Monday, April 27, 2009

Family Gardening: Planning a Garden with Your Kids

It’s late April, and the spring gardening season is in full swing! The average last frost date (April 18th here in the Charlotte area) has passed. While this doesn’t guarantee that we won’t have another frost, it’s a pretty good bet. So, consider the ribbon cut and get out there and dig!

Planting a garden is one of the best—and most economic—family activities I know. If you want to have a great adventure with your kids this summer, consider planting a garden together. You’d be surprised how many special moments you and your children will have checking on and maintaining your garden together.

Although there are endless ways to enjoy gardening with your children, I’ve accumulated some tips and advice as I’ve worked with kids and families over the years. I’ve listed a few below that relate to garden planning. I’ll post a few more each week for the next couple of weeks on what to grow, and garden maintenance. (It could grow to more... we'll see!)

Shared ownership. We all like a say in what goes on around us, and kids are no exception. The garden is the perfect arena to include them in decision-making; besides, they will wander out to the garden much more often if they feel like they have some ownership in it. Let them in on the decisions about what to grow. Provide a few choices for them to select from, or peruse the garden catalogs or local garden center together. Ask everyone in the family to choose one crop, or perhaps everyone gets to choose one type of tomato and then have a contest to see whose tomato produces the most fruit.

Start small. If you are planning your first garden, start small. You don’t need a half-acre in order to produce a lot of food. In fact, you will be surprised how much produce you can harvest in a small plot. I recommend starting with a 4’ x 4’ plot, or a few containers on the patio or balcony. Better to smart small and have fun with it than to create a large garden that becomes a chore to maintain.

Don’t worry about perfect. Perfect gardens really only exist in books—don’t worry about it! Your rows do not have to be perfectly straight, nor your garden weed-free. Instead, focus on enjoying your garden together. Family gardening time is some of the best family time you’ll get—no TV, and just each other for company. You’ll have actual conversations! The important part in planting is that you do it together and keep it fun—a few minutes at a time a few times a week may be all the time you and your kids have to spend in the garden, and that’s okay. The entire garden doesn’t have to be planted at one time. Let it fit your schedule—you’ll all be happier in the end. You can always add more later or next year.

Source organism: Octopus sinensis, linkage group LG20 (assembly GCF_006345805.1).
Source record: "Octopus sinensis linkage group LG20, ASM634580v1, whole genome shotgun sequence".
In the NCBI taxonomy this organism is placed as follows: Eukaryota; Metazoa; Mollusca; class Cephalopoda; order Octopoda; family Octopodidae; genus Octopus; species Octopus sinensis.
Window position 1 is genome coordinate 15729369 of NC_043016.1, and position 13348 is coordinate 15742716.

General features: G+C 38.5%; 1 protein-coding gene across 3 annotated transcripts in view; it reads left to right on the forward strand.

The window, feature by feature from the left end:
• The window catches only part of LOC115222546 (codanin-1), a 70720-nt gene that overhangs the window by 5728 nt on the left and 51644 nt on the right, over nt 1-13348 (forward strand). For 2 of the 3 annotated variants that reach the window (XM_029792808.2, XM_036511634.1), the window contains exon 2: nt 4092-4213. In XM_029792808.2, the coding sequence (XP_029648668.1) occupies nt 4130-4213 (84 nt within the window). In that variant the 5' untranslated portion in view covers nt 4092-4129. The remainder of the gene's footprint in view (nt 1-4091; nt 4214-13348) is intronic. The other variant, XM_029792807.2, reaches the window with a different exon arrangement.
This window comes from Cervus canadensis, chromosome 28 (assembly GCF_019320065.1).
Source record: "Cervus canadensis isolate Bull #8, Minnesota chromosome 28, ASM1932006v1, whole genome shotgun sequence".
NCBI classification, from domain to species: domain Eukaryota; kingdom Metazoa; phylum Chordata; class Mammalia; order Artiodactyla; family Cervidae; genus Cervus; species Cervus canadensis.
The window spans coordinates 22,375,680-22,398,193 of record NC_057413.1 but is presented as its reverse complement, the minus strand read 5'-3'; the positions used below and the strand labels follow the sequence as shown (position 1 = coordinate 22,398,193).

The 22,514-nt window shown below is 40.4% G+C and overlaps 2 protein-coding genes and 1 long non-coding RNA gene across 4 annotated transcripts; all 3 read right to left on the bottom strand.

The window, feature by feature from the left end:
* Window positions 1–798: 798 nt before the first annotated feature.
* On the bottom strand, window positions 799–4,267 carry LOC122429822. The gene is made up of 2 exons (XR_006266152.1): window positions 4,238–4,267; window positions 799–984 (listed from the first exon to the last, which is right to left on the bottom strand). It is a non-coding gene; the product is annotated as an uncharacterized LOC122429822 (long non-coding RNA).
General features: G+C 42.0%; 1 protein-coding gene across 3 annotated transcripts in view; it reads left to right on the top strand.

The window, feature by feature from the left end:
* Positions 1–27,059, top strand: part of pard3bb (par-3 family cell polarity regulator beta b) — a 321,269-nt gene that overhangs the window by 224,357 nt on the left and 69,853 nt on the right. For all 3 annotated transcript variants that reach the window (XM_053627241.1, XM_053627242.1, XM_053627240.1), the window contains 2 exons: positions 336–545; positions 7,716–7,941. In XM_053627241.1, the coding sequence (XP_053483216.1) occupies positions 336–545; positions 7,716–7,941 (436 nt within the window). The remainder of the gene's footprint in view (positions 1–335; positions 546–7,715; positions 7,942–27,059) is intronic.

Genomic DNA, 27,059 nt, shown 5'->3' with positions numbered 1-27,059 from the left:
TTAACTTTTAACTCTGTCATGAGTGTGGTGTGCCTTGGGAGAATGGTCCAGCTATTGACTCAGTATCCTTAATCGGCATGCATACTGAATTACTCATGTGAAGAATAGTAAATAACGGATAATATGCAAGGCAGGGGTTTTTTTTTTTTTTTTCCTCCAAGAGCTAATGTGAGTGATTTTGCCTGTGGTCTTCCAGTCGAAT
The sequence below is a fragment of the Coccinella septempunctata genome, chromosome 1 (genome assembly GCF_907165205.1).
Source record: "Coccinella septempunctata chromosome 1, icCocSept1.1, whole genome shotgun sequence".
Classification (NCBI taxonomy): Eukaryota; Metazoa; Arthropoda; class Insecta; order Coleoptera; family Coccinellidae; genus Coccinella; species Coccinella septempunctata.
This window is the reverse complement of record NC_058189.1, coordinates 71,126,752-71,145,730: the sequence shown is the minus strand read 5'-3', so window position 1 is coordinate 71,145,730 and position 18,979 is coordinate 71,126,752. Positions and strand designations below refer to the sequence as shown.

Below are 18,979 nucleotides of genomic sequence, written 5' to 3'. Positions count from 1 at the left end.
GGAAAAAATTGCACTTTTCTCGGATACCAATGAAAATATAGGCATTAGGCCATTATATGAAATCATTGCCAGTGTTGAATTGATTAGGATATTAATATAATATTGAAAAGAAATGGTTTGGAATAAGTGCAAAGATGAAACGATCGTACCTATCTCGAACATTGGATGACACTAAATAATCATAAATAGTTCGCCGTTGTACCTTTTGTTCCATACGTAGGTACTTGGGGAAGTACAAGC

Be adventurous. Don’t be afraid to try new things together—one of the best lessons you can give your kids is to model being an enthusiastic and curious learner yourself. Don’t get caught in the trap of thinking you have to know all the answers; instead, teach your kids the joy of trying something new and waiting to see how it will turn out. Remember, all great gardeners have killed a lot of plants as they learn and discover what works in their gardens. If you see a plant that looks interesting, but that you don’t know how to grow, that’s okay—investigate it with your child and then try it if it seems appropriate for your conditions. Gardening is an ongoing investigation, and you never stop learning.

The most important thing to keep in mind is to keep your garden project interesting and engaging for you and your kids. Have fun with your kids in your garden this summer, and turn them into lifelong gardeners. It’s one of the best things you will ever do as a parent!

Have some feedback, or some additional tips based on your own experience? I would love to hear them—please post a response and help foster family gardening.

Thanks for reading-- now get out there and garden!


1 comment:

  1. Great article, the key is starting small and do not be afraid to try new things.
    We run a childrens gardening and environmental website at